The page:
Another memorable game, was when No. 1 Florida State under coach Bobby Bowden came to Tiger Stadium on Oct. 26, 1991. LSU led in the fourth quarter the game, but Florida State was able to pull out the win late in the game.

“That’s the one we threw the hitch and go on Terrell Muckley because we knew he was going to bite," Loup says to Kinchen.

“Think we were up into the fourth quarter weren’t we? (I) Really thought we had a chance to beat them Unfortunately it started raining and amp lee kinda kicked it in that last quarter and they won. You look at those years we were 5-6 you look at some of those plays go another day we could’ve had 7 or 8 wins," Loup explained.

Jacques Doucet to Bryan Madden: "LSU has obviously been a special place for you. You’ve been very connected.

“Yep. I’m security for Coach O. These days you gotta watch players, they’re almost as famous as Coach O, (like) Odell Beckham Junior, Leonard Fournette, Tyrann Mathieu. You travel with those guys it was big,” Madden explained.

“But you put a Heisman Trophy winner in the mix, and he can’t find time to get away, you have to put a barrier around them,” Madden said.

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Jacques Doucet to Bryan Madden: “(Your) mindset going into a gameday is it almost the same as it was when you were playing?”

“I literally have to calm myself down because Coach O is a physical guy. If you let him know you’re excited he’ll hit you in that chest. The hardest part of my job is maintaining professionalism and not getting excited. Twelve years (on the job) I think I’ve been caught twice being a fan,” Madden said.

“It was the Georgia game and it’s hard to say it, that and the (Texas) A&M game, even though we got em this year Coach O was upset, they’re just children they’re excited. He (Coach O) was upset, I said 'coach if we can just get you in this locker room before I get my hands on somebody’s child that could be awesome,” Madden said.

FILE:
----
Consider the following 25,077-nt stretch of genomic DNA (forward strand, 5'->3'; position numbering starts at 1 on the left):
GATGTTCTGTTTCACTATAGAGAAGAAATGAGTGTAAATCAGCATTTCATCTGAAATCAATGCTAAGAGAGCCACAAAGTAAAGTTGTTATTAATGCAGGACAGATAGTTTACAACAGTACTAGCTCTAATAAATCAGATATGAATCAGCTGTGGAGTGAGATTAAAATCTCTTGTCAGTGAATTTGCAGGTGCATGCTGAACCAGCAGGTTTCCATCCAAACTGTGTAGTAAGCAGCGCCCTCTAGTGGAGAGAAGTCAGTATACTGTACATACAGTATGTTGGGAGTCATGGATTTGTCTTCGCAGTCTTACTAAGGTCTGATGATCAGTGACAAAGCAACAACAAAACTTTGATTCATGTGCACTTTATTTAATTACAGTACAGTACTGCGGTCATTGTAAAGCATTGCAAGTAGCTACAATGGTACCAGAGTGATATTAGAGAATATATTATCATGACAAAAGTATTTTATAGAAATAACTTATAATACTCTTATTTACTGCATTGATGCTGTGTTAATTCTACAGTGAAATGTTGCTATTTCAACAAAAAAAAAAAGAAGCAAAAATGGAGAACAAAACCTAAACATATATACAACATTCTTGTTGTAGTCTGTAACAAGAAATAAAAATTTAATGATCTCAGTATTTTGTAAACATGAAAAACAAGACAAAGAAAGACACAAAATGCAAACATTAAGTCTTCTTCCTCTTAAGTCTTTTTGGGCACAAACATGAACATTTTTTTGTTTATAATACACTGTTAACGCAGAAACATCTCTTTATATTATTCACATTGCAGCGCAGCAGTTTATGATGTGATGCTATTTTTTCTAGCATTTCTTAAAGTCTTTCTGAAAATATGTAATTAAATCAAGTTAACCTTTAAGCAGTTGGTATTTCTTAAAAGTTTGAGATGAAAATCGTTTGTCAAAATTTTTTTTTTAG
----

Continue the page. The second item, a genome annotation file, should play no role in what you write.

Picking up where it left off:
Jaques Doucet to the group: “Doing this job this year how gratifying is it to see this dream season?”

“These guys will tell you, we were coached up we were setting the foundation for something amazing. (I) didn’t know it was going to take this long but it’s nice to see. And we’re all part of it it’s gratifying. Go back as far as you want to, SEC Championship, we’re walking in the tunnel after the game is over, and I put my hand on Coach OP and said ‘way to go champ’ and he turns to me and says ‘that’s for everybody whoever wore that purple and gold.’ And I had to fight back because nobody wants a crybaby bodyguard. That choked me up pretty good," Madden said.

Jaques Doucet to the group: “Once a Tiger always a Tiger you guys are part of that fraternity no matter what your record was.”

“You think about where you came from, then you think about today and you have to humble yourself. It’s like let them be great and I’ll just sit back and be proud of what we built and started to set years ago,” Jacob said.

“And knowing we’re part of that is pretty neat,” Loup said.

“I’m proud of LSU in the way that they’re constantly striving for excellence, and now we’re here with a Heisman Trophy, and a National Championship game (appearance) again,” Kinchen said.